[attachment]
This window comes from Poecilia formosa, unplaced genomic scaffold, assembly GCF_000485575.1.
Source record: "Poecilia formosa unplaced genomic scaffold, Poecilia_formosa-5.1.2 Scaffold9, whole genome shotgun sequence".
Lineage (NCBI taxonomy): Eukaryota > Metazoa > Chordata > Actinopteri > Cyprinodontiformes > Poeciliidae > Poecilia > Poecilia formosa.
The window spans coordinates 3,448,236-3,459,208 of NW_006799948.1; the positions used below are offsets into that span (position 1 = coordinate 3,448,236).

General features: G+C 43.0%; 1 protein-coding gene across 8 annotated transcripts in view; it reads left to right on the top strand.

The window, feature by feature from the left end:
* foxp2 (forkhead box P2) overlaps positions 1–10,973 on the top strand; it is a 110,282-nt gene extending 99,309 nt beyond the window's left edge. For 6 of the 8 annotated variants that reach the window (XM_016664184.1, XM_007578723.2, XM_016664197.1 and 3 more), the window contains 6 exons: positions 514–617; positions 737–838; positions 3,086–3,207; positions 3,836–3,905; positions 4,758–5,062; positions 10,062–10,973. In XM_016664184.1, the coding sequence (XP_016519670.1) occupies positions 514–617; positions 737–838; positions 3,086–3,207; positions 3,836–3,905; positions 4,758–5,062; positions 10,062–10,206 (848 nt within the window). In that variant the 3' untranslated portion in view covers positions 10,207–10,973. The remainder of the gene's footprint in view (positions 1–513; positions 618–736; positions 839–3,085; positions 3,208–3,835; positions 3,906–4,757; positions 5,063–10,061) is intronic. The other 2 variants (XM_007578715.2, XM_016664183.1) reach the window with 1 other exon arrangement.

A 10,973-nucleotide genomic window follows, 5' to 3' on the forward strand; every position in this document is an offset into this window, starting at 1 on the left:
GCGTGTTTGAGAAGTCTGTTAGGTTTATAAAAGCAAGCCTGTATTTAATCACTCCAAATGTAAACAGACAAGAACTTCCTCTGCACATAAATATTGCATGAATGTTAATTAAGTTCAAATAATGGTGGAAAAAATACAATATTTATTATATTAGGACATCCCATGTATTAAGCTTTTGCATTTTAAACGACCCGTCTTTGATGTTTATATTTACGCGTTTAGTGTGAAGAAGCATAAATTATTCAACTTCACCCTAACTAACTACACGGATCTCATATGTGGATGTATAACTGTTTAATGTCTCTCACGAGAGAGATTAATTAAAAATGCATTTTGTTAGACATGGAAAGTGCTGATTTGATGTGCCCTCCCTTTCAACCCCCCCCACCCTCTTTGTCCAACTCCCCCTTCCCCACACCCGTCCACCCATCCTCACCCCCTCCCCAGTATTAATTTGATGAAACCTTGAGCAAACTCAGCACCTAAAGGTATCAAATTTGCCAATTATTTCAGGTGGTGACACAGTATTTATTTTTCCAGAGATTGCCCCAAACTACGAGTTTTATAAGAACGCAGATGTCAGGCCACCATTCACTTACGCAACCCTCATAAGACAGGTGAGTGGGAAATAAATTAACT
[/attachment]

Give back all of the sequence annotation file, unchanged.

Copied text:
This window comes from Poecilia formosa, unplaced genomic scaffold, assembly GCF_000485575.1.
Source record: "Poecilia formosa unplaced genomic scaffold, Poecilia_formosa-5.1.2 Scaffold9, whole genome shotgun sequence".
Lineage (NCBI taxonomy): Eukaryota > Metazoa > Chordata > Actinopteri > Cyprinodontiformes > Poeciliidae > Poecilia > Poecilia formosa.
The window spans coordinates 3,448,236-3,459,208 of NW_006799948.1; the positions used below are offsets into that span (position 1 = coordinate 3,448,236).

General features: G+C 43.0%; 1 protein-coding gene across 8 annotated transcripts in view; it reads left to right on the top strand.

The window, feature by feature from the left end:
* foxp2 (forkhead box P2) overlaps positions 1–10,973 on the top strand; it is a 110,282-nt gene extending 99,309 nt beyond the window's left edge. For 6 of the 8 annotated variants that reach the window (XM_016664184.1, XM_007578723.2, XM_016664197.1 and 3 more), the window contains 6 exons: positions 514–617; positions 737–838; positions 3,086–3,207; positions 3,836–3,905; positions 4,758–5,062; positions 10,062–10,973. In XM_016664184.1, the coding sequence (XP_016519670.1) occupies positions 514–617; positions 737–838; positions 3,086–3,207; positions 3,836–3,905; positions 4,758–5,062; positions 10,062–10,206 (848 nt within the window). In that variant the 3' untranslated portion in view covers positions 10,207–10,973. The remainder of the gene's footprint in view (positions 1–513; positions 618–736; positions 839–3,085; positions 3,208–3,835; positions 3,906–4,757; positions 5,063–10,061) is intronic. The other 2 variants (XM_007578715.2, XM_016664183.1) reach the window with 1 other exon arrangement.

A 10,973-nucleotide genomic window follows, 5' to 3' on the forward strand; every position in this document is an offset into this window, starting at 1 on the left:
GCGTGTTTGAGAAGTCTGTTAGGTTTATAAAAGCAAGCCTGTATTTAATCACTCCAAATGTAAACAGACAAGAACTTCCTCTGCACATAAATATTGCATGAATGTTAATTAAGTTCAAATAATGGTGGAAAAAATACAATATTTATTATATTAGGACATCCCATGTATTAAGCTTTTGCATTTTAAACGACCCGTCTTTGATGTTTATATTTACGCGTTTAGTGTGAAGAAGCATAAATTATTCAACTTCACCCTAACTAACTACACGGATCTCATATGTGGATGTATAACTGTTTAATGTCTCTCACGAGAGAGATTAATTAAAAATGCATTTTGTTAGACATGGAAAGTGCTGATTTGATGTGCCCTCCCTTTCAACCCCCCCCACCCTCTTTGTCCAACTCCCCCTTCCCCACACCCGTCCACCCATCCTCACCCCCTCCCCAGTATTAATTTGATGAAACCTTGAGCAAACTCAGCACCTAAAGGTATCAAATTTGCCAATTATTTCAGGTGGTGACACAGTATTTATTTTTCCAGAGATTGCCCCAAACTACGAGTTTTATAAGAACGCAGATGTCAGGCCACCATTCACTTACGCAACCCTCATAAGACAGGTGAGTGGGAAATAAATTAACT